Live and learn. I'm told that science is completely unbiased today. I guess I'll have to go back and reassess my beliefs in Santa Claus and the Tooth Fairy.
In his book "Salvia Divinorum: The Sage of the Seers," Ross Heaven explains how "salvinorin A" is the strongest hallucinogen in the world and could treat Alzheimer's, AIDS, and various addictions. But America would prefer to demonize and outlaw the drug.
I think there needs to be a law -- or at least an understanding -- that it's always wrong to demonize drugs in the abstract. That's anti-scientific. It begs so many questions and leaves suffering pain patients (and others) high and dry. No substance is bad in and of itself.
When we say so, we knowingly blind ourselves to all sorts of potential benefits to humankind. Morphine can provide a vivid appreciation of mother nature in properly disposed minds. That should be seen as a benefit. Instead, dogma tells us that we must hate morphine for any use.
I might as well say that no one can ever be taught to ride a horse safely. I would argue as follows: "Look at Christopher Reeves. He was a responsible and knowledgeable equestrian. But he couldn't handle horses. The fact is, NO ONE can handle horses!"
That's another problem with "following the science." Science downplays personal testimony as subjective. But psychoactive experiences are all ABOUT subjectivity. With such drugs, users are not widgets susceptible to the one-size-fits-all pills of reductionism.
Imagine the Vedic people shortly after they have discovered soma. Everyone's ecstatic -- except for one oddball. "I'm not sure about these experiences," says he. "I think we need to start dissecting the brains of our departed adherents to see what's REALLY going on in there."
He'd probably then say: "In fact, we'd better outlaw this substance for now until we understand its biochemical mechanisms of action. We should follow the science, after all."
This is the mentality for today's materialist researcher when it comes to "laughing gas." He does not care that it merely cheers folks up. He wants to see what is REALLY going on with the substance, using electrodes and brain scans.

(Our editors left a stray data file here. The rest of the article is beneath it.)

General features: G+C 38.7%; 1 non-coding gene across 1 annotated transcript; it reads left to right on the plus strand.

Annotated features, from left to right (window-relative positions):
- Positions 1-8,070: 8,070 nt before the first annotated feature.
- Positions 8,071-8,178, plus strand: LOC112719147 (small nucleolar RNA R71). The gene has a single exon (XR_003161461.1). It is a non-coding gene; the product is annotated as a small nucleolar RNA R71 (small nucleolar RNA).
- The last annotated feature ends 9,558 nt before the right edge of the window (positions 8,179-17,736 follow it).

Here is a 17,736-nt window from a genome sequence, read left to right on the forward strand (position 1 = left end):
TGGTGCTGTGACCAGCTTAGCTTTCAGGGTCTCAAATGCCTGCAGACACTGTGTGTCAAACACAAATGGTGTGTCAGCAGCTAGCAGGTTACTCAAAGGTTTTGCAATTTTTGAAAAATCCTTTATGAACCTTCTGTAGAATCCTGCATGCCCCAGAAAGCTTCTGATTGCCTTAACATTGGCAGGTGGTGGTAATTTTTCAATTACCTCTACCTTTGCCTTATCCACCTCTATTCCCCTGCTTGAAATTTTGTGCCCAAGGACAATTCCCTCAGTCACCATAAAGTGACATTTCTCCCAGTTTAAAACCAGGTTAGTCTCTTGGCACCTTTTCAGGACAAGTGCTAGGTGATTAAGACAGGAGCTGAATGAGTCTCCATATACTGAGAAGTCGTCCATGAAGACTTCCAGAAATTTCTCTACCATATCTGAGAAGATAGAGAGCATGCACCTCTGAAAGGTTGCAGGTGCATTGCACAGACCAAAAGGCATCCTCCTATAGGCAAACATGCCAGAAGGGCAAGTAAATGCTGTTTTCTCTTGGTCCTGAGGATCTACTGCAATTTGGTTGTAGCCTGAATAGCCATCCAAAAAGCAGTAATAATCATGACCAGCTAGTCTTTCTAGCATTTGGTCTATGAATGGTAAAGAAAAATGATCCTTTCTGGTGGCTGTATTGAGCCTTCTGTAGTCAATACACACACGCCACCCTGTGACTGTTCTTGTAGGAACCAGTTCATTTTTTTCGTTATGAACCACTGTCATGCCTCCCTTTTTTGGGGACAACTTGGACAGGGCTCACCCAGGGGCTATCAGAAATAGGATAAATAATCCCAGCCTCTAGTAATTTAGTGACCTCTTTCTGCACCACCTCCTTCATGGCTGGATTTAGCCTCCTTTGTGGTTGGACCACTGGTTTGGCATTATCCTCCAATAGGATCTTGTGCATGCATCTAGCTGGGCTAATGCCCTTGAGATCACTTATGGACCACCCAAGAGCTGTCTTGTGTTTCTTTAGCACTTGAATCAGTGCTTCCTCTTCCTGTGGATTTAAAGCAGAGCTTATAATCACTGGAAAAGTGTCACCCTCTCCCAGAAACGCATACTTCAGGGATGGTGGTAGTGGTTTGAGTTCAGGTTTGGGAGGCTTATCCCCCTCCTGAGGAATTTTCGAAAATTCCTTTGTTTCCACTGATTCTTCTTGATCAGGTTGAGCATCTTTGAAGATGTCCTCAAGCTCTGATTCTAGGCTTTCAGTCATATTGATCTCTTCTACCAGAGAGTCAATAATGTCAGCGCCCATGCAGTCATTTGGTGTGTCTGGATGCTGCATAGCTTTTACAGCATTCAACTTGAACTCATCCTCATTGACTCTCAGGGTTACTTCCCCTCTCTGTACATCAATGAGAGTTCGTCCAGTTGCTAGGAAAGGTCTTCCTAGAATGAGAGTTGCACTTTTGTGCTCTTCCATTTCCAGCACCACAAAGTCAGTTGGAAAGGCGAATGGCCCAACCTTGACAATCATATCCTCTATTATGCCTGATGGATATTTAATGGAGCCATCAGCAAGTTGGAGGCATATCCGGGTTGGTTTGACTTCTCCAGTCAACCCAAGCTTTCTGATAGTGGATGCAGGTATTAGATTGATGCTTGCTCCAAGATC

I'd tell him knock yourself out, except that his expensive and purblind research is used by prohibitionists to say: See? There's no scientific proof that laughing gas helps the depressed.
This, by the way, is why we can't just "follow the science." The "acceptable risk" for psychoactive drugs can only be decided by the user, based on what they prioritize in life. Science just assumes that all users should want to live forever, self-fulfilled or not.

essays about
RICK DOBLIN

Open Letter to Rick Doblin and Roland Griffiths
Is Rick Doblin Running with the Devil?
Why Rick Doblin is Ghosting Me
Three Problems With Rick Doblin's MAPS

essays about
SCIENCE AND THE DRUG WAR

The Problem with Following the Science
Doctor Feel Bad
How the Drug War Blinds us to Godsend Medicine
Obama's Unscientific BRAIN Initiative
How Scientific Materialism Keeps Godsend Medicines from the Depressed
Drug War? What Drug War?
Science Set Free... NOT!
How Scientific American reckons without the drug war
Alternative Medicine as a Drug War Creation
A Quantum of Hubris



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You have been reading an article entitled, The Lopsided Focus on the Misuse and Abuse of Drugs: Some thoughts on the Sam Harris podcast interview with Roland Griffiths, published on December 1, 2022 on AbolishTheDEA.com. For more information about America's disgraceful drug war, which is anti-patient, anti-minority, anti-scientific, anti-mother nature, imperialistic, the establishment of the Christian Science religion, a violation of the natural law upon which America was founded, and a childish and counterproductive way of looking at the world, one which causes all of the problems that it purports to solve, and then some, visit the drug war philosopher, at abolishTheDEA.com. (philosopher's bio; go to top of this page)